Filing bankruptcy offers a viable way out of debt and an opportunity to achieve firmer financial footing. Since bankruptcy deals primarily with money and assets, it will usually play a role in estate planning issues. Below, learn more about this subject with answers to common questions about estate planning and bankruptcy.
Answers to Common Questions About Estate Planning & Bankruptcy
Are retirement funds lost when filing for bankruptcy?
Many people undertaking estate planning designate loved ones as beneficiaries for their retirement accounts. The good news is that filing bankruptcy typically does not affect retirement funds, and creditors are typically prohibited from taking these funds during the filing process. When possible, continue contributing to these accounts as normal.
Can bankruptcy minimize the debts of an estate?
Yes, but creditors will still seek payment for your debts even after you've passed away. Their objective is to retrieve the funds left in your estate. If you fear leaving a massive debt burden to be sorted out by your estate or grieving loved ones, filing bankruptcy now may be an option worth pursuing.
What happens when you receive an inheritance during an open bankruptcy case?
If you receive an inheritance within 180 days of filing bankruptcy, the inheritance is considered an asset and must be disclosed to the courts. In a Chapter 7 bankruptcy, you may be able to keep an inheritance if it qualifies as a valid exemption, but it can be used to pay creditors. In a Chapter 13 bankruptcy, the inheritance might also qualify as a legitimate exemption, but if it doesn't, its value will be added to what you must repay to your creditors, resulting in higher payments.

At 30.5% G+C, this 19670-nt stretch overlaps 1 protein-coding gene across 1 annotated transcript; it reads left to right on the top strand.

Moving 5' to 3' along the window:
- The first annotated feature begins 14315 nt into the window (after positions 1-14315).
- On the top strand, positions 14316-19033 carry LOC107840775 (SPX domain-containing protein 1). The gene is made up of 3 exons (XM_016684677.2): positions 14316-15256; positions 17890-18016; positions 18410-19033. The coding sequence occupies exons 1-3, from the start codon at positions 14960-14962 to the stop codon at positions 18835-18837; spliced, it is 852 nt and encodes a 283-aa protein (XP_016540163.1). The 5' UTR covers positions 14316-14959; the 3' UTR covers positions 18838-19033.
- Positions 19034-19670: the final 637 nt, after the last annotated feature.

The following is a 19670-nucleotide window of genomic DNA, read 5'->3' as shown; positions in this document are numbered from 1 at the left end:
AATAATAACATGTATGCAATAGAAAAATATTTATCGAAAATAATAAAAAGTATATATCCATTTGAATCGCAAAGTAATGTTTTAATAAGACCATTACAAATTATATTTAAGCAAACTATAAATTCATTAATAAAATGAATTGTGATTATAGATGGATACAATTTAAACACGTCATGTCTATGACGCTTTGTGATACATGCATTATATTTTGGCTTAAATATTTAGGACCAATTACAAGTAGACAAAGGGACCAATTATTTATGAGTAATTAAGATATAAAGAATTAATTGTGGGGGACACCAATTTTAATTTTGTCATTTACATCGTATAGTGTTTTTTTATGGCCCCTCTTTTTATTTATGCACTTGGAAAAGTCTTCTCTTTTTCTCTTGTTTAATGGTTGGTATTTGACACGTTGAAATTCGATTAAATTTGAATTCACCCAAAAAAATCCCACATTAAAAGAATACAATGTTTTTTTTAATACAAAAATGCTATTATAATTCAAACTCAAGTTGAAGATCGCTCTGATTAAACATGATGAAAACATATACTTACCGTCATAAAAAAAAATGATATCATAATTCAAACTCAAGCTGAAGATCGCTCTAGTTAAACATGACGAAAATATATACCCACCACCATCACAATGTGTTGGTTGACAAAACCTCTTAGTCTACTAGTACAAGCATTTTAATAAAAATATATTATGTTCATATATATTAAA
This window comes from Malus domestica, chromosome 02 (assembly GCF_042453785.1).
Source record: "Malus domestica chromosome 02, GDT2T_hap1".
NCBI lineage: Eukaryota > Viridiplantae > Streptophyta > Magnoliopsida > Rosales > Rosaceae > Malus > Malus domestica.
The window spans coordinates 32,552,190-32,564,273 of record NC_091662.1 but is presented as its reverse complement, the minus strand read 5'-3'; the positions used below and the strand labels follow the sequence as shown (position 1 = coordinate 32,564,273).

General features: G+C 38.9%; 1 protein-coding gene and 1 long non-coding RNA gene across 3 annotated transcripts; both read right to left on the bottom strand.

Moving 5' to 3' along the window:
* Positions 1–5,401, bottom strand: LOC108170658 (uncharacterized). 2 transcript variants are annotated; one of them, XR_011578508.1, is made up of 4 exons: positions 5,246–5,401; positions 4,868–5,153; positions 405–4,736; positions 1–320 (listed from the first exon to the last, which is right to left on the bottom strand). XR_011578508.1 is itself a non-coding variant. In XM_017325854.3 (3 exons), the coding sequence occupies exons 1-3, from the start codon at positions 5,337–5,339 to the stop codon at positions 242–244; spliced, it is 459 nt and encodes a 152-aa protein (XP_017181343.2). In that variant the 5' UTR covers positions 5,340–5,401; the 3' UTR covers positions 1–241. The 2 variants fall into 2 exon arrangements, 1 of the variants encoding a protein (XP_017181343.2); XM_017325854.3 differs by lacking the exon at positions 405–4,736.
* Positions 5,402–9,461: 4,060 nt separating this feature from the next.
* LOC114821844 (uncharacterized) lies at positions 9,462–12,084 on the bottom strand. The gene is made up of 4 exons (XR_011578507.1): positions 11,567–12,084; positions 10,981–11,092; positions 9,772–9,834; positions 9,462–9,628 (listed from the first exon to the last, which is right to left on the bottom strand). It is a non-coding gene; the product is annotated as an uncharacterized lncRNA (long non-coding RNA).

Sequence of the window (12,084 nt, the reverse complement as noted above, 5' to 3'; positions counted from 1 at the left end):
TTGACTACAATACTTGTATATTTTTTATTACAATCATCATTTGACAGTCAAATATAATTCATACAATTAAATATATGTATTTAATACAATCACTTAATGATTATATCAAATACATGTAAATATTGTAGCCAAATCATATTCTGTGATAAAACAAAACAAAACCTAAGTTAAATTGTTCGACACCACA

For inheritances received after 180 days, a Chapter 7 filer can keep the inheritance, regardless of its exemption status, but a Chapter 13 filer may need to figure the value into their repayment plan. This decision is made by the courts on a case by case basis.
Are there ways to legally retain an inheritance during bankruptcy?
While this is possible, you may be able to request that the inheritance be placed into the ownership of a revocable living trust. However, you technically won't own the inheritance since the trust will. Some judges may permit this option for bankruptcy filers receiving an inheritance.
Whether you are considering estate planning or are the beneficiary of it, an attorney will ensure you understand its connection to filing bankruptcy. Sippel Law Firm, PLLC, has been serving the Kingman, AZ, area for over 40 years. They offer representation in bankruptcy, real estate, and probate law cases. Call (928) 753-2889 or visit them online to schedule an appointment.